View More 2021, Scientific Sessions, Session Coverage

ADA and EASD draft first consensus report on type 1 diabetes in adults


Estimated Read Time:

4 minutes

The writing team of the first-ever American Diabetes Association® (ADA)/European Association for the Study of Diabetes (EASD) Consensus Report on the management of patients with type 1 diabetes aged 18 years and older will discuss their work at the 81st Scientific Sessions and seek feedback before finalizing the report.

Richard I.G. Holt, PhD, FRCP
Richard I.G. Holt, PhD, FRCP

Richard I.G. Holt, PhD, FRCP, and Anne L. Peters, MD, co-chairs of the report, will lead the session, Management of Type 1 Diabetes in Adults—2021 Draft ADA/EASD Consensus Report, which begins at 8:00 a.m. ET on Monday, June 28, and includes a live video question-and-answer period.

“One of the goals is to help people in primary care—people who aren’t endocrinologists—be able to help their patients,” said Dr. Peters, Professor of Medicine at the Keck School of Medicine of the University of Southern California (USC), Director of the USC Clinical Diabetes Programs, and a member of the ADA Professional Practice Committee responsible for Standards of Medical Care in Diabetes. “The pandemic made us see how much we need to do for people with diabetes because they’re particularly vulnerable.”

Although the report was proposed in late 2019 before COVID-19 spread across the globe, the pandemic shaped the development of the document. The writers collaborated through monthly virtual meetings, with one ADA member and one EASD member pairing off to address each topic. The following will be discussed during the session:

Anne L. Peters, MD
Anne L. Peters, MD
  • Diagnosis of type 1 diabetes
  • Schedule of care
  • Monitoring
  • Insulin therapy
  • Hypoglycemia
  • Diabetic ketoacidosis
  • Pancreas and islet cell transplantation
  • Adjunctive therapy
  • Diabetes self-management education and lifestyle considerations
  • Behavioral and psychosocial support
  • Special populations
  • Emergent and future perspectives

Dr. Peters will review the methods, goals, and targets of the report, and Dr. Holt will outline key knowledge gaps and moderate a question-and-discussion period.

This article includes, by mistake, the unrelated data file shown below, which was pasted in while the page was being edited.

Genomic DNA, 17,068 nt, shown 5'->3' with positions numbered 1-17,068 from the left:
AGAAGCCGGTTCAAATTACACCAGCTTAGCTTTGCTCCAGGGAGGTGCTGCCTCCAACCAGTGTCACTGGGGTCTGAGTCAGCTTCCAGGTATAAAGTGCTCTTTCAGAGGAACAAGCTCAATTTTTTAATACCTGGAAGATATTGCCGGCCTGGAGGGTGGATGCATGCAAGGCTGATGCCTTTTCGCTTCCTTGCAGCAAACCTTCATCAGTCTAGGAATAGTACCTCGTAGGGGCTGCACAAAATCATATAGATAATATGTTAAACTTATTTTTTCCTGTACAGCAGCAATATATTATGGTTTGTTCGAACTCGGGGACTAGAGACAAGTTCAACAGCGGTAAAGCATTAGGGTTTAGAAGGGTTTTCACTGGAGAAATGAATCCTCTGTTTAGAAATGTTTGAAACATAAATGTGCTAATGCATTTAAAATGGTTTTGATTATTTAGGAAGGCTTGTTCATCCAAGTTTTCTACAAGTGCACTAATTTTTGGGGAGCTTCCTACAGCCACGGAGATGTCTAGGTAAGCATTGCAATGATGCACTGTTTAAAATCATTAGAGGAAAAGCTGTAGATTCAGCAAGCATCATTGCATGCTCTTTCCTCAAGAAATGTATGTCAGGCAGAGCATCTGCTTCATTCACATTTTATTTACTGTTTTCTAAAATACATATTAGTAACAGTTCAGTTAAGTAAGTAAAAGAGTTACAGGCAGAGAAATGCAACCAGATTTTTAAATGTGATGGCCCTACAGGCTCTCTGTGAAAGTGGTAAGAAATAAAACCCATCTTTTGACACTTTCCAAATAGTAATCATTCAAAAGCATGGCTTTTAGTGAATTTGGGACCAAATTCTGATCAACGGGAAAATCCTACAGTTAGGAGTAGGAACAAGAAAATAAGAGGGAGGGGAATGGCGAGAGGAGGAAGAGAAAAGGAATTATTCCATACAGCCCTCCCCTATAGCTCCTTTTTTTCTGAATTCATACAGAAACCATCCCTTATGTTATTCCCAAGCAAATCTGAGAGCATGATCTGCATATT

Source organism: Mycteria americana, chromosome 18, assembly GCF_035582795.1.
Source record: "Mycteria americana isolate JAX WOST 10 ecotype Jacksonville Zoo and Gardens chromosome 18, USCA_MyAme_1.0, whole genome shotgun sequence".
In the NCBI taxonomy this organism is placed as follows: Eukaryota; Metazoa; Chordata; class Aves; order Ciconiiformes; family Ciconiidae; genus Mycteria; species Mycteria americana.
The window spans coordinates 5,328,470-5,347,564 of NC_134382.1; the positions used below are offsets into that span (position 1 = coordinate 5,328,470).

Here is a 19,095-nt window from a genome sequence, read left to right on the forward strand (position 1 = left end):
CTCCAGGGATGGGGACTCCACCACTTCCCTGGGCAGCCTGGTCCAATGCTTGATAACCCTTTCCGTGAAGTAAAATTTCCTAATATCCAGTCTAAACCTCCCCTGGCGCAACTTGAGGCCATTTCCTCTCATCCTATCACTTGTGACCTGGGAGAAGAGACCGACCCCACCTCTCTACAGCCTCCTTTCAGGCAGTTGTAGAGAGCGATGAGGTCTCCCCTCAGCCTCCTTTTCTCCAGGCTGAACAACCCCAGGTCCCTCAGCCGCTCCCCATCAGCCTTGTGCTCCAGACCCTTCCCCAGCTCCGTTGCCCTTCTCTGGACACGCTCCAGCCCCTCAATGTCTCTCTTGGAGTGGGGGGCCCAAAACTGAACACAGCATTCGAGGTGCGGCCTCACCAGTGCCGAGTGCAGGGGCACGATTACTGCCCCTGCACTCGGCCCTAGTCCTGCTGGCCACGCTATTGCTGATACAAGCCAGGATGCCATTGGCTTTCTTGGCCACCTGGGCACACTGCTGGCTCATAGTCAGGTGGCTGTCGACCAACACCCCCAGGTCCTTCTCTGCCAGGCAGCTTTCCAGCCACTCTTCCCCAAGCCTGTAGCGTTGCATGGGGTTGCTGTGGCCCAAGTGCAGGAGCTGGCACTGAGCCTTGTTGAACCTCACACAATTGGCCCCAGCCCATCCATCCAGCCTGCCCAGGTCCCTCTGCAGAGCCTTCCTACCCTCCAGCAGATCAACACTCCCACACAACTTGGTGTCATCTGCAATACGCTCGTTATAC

“One of the strengths of this report is that we have paid particular attention to the psychological and social aspects of diabetes and the needs for us to incorporate psychosocial care and support within the holistic management of type 1 diabetes,” said Dr. Holt, Professor of Diabetes and Endocrinology at the University of Southampton, United Kingdom, and a member of the EASD Committee for Clinical Affairs.

The draft also includes new recommendations regarding continuous glucose monitoring.

“This will be something that will help us manage patients better going forward,” Dr. Peters said. “It’s not telling everybody what to do exactly. It’s discussing what data exists and then what we recommend doing as a standard for people with type 1.”

The draft presentation will include information for the entire diabetes multidisciplinary team, including doctors, nurses, diabetes educators, dieticians, psychologists, and pharmacists.

“It’s an opportunity for people to learn from a variety of experts and then critique the information and see how it would fit into their own practice,” Dr. Peters said.

The first draft of the report was finished in January and then went through internal peer review at the ADA and the EASD. Now in its second draft, the final report is scheduled to be presented at the EASD virtual meeting in October.

“We want to make sure that this gets disseminated and read by people in primary care because we believe, at least in the United States, half of the adults with type 1 are treated in primary care,” Dr. Peters said. “This gives a framework for those individuals who may not live and breathe this to have a set of guides.”

The more feedback provided by Scientific Sessions attendees, the better, the co-chairs said.

“If you have 10 people making the same comment, that will have greater weight than if just one person does,” Dr. Holt said. “So even if people find that they are making comments that duplicate other people’s comments, that doesn’t make it less valuable to us as a committee.”

Register today for the 81st Scientific Sessions

If you haven’t registered for the 81st Scientific Sessions, register today to access all of the valuable content during the meeting, June 25–29. Registration also includes on-demand access to all of the virtual content in the Post-Meeting Archive, June 30–September 29.

Register Now